Virginia Woolf was one of the leading serious British writers of the 1900 to 1945 period. She was born in London on 25th January 1882 as Virginia Stephens. Her father Leslie Stephens was an author and critic. Her family situation was not easy, her mother died early and some of her brothers and sisters died as well. She lived together with one of her brothers for some time and was teaching adult-education classes in English literature and history at Marley College. In 1912 she married Leonard Woolf, a friend of one of her brothers. Together they founded Hogarth Press in 1917. Virginia Woolf wrote her first novel in 1913. During her lifetime she completed eight novels and several short stories. She was very busy between 1917 and 1927 when she has written 25 stories. Virginia Woolf helped set the trend for the modern psychological novel and she furthered the stream-of-consciousness technique. She constructed her short stories chiefly on mental processes and impressions, frequently triggered by the scene in a flashing instant, with a strong emphasis on understanding another person even without spoken communication. She used her short fiction, like “The New Dress”, as an experimentation of narrative techniques that she later used in her fiction, like in her novel “Mrs. Dalloway”. Next to appreciation of everyday joys and agonies she was also very keen on the details of human experience.[1]

Fashion is an important topic in “The New Dress” and it was also important for Virginia Woolf herself. It can be said that she had an ambivalent complex relationship with fashion but she liked to put herself in this matter in someone else’s hands. Among others Mary Hutchinson, Vita Sackville-West and Dorothy Todd. Todd was the editor of British Vogue between 1922 and 1926. During her editorship, both fashion and the literary avant-garde were staple features in this up-market women’s magazine. She was also helping Virginia Woolf to dress. This is shown in one of Woolf´s diary entries for May 6 1926 when she went dress-buying with Dorothy Todd:

I tremble and shiver all over at the appalling magnitude of the task I have undertaken to go to a dressmaker recommended by Todd, even, she suggested, but here my blood ran cold, with Todd. Perhaps this excites me more feverishly than the Strike.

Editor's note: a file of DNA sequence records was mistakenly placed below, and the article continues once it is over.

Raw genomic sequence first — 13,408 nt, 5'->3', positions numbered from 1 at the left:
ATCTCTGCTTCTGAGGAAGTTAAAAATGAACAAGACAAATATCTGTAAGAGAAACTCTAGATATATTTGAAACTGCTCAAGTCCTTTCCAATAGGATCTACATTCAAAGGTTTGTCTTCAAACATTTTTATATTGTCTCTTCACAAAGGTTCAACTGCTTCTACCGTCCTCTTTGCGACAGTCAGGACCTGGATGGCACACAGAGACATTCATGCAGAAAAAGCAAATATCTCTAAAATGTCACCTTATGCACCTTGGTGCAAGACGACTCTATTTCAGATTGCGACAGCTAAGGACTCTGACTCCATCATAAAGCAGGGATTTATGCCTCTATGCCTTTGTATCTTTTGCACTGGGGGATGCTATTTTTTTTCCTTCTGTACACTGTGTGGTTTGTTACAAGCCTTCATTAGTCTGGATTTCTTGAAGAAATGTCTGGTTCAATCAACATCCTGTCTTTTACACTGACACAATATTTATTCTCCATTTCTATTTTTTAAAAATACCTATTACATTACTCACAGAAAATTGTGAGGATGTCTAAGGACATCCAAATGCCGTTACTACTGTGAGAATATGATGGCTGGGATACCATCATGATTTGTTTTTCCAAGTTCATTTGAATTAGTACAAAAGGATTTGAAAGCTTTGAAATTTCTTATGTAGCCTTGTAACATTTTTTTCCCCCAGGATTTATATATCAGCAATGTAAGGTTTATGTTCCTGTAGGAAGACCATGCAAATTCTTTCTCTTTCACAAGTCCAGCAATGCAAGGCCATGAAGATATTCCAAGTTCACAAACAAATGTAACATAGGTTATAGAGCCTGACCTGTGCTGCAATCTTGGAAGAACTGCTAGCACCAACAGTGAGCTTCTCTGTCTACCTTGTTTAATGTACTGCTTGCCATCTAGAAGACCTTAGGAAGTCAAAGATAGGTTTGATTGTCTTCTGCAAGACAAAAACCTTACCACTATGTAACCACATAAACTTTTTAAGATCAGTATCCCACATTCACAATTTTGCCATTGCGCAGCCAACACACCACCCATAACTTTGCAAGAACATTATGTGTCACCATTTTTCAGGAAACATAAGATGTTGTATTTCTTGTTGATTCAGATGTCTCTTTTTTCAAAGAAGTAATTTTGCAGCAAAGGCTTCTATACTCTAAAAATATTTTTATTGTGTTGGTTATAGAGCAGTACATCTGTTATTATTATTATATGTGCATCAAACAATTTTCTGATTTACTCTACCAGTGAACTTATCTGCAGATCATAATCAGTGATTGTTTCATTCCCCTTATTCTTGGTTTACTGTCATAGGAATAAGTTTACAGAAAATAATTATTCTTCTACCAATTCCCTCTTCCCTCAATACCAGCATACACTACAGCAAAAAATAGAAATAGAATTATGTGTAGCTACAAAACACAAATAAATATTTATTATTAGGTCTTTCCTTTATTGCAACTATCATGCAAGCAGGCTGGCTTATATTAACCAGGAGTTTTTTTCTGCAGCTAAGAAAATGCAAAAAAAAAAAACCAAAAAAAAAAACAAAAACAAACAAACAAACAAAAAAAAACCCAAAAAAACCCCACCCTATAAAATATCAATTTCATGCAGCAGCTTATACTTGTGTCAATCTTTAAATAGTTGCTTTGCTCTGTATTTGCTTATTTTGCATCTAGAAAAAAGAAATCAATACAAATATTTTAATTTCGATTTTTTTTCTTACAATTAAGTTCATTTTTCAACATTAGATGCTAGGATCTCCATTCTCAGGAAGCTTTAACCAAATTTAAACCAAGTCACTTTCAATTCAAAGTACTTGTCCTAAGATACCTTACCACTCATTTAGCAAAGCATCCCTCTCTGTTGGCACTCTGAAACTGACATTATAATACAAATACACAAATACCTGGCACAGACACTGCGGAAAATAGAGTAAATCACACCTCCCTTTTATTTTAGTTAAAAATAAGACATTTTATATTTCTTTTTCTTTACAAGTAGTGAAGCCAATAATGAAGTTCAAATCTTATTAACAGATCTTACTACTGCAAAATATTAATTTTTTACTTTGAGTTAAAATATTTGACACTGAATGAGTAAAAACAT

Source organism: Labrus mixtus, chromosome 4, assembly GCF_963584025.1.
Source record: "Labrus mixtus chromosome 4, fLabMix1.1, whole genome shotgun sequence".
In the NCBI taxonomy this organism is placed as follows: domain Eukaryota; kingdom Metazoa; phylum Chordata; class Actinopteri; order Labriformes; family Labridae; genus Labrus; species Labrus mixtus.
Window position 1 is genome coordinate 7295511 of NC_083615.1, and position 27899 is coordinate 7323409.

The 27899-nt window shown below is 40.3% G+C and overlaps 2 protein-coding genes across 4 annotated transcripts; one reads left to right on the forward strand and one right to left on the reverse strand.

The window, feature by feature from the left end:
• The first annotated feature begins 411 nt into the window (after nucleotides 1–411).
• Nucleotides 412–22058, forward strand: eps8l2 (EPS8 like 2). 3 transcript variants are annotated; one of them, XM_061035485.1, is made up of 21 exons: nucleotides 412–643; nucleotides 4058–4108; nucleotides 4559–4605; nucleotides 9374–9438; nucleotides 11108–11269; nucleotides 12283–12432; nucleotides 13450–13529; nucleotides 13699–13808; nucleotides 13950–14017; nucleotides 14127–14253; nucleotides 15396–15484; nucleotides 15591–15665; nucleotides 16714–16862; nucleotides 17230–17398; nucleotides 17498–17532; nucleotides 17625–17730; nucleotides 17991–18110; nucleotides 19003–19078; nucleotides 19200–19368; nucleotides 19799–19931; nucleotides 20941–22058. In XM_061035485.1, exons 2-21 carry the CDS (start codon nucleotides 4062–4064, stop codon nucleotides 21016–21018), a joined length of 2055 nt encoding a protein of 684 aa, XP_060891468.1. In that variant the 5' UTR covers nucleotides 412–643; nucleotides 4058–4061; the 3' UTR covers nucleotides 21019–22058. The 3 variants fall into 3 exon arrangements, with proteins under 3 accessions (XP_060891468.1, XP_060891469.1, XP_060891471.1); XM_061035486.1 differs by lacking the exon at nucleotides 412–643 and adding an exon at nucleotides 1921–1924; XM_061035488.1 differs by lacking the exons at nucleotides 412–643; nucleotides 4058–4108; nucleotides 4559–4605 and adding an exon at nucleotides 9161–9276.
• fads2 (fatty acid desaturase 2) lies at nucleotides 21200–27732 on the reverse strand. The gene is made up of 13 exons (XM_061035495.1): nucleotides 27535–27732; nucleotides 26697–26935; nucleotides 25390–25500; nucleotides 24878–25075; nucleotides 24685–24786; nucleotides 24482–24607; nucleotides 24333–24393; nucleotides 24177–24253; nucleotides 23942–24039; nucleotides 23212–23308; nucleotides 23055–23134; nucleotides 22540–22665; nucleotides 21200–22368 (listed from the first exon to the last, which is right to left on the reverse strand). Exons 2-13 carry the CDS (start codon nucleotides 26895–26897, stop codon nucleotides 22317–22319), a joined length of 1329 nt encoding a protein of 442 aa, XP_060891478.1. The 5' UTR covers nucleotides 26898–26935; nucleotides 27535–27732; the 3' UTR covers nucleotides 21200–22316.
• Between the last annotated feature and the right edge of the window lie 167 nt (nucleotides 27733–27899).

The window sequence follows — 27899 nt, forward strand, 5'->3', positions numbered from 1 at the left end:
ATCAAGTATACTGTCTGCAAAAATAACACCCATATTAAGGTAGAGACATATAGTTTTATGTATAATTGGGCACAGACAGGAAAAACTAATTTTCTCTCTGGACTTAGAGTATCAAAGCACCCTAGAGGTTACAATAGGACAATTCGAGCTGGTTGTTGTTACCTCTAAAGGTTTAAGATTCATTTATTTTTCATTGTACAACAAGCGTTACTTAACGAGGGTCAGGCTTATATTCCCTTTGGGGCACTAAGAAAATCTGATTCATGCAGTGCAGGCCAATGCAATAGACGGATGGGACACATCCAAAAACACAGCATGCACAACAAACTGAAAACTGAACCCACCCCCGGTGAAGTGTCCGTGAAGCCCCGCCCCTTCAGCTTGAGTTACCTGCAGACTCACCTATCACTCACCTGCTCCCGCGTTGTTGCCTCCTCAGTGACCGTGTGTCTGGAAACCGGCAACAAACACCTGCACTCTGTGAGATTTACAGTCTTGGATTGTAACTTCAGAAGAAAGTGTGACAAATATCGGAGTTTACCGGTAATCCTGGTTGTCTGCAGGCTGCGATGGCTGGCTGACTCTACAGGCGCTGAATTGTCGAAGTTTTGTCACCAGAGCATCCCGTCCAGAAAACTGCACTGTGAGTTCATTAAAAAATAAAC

Her letters and diary reveal a delicate horror of shopping, a humorously problematic relationship with pins and her underclothes, and an ongoing relationship with the art of dressing. But she was also alive to the excitement of frocks and the social or cultural implications of fashion and the performance of femininity as the following example from her diary shows:

I had no hat. Bought one… at a shop in Oxford Street: green felt: the wrong coloured ribbon: all a flop like a pancake in mid air. Even I thought I looked odd. But I wanted to see what happens among real women if one of them looks like a pancake in mid air. In came the dashing vermeil-tinctured red-stopper-bottle looking Mrs. Edwin Montague. She started. She positively deplored me. Then hid me a smile. Looked again. Thought Ah what a tragedy! Liked me even as she pitied. Overheard my flirting. Was puzzled. Finally conquered. You see, women can’t hold out against this kind of flagrant disavowal of all womanliness. They open their arms as to a flayed bird in a blast: whereas, the Mary’s of this world, with every feather in place. Are pecked, stoned, often die, every feather stained with blood – at the bottom of the cage.[2]

These example shows already that for Virginia Woolf dressing-up was associated with self-consciousness and fluid states of being. Her attitude towards fashion is deeply reflected in “The New Dress” because there Mabel´s problems start with the new dress she is wearing at the party.

All through her life Virginia Woolf had psychological problems and she suffered from several mental breakdowns, her first one was at the age of 13 after her mother died. Virginia died in Lewes, Sussex in March 28th 1941 by committing suicide.


[1] Alev Bulut, “Translating Virginia Woolf´s Stories into Turkish” , Virginia Woolf and Her Work: Proceedings of the Fifth METU British Novelists Seminar, www.members.tripod.com/~warlight/WOOLF.html, 1.

[2] Diary III, p.472.


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Virginia Woolf Dress British Short Story



Title: Virginia Woolf "The New Dress"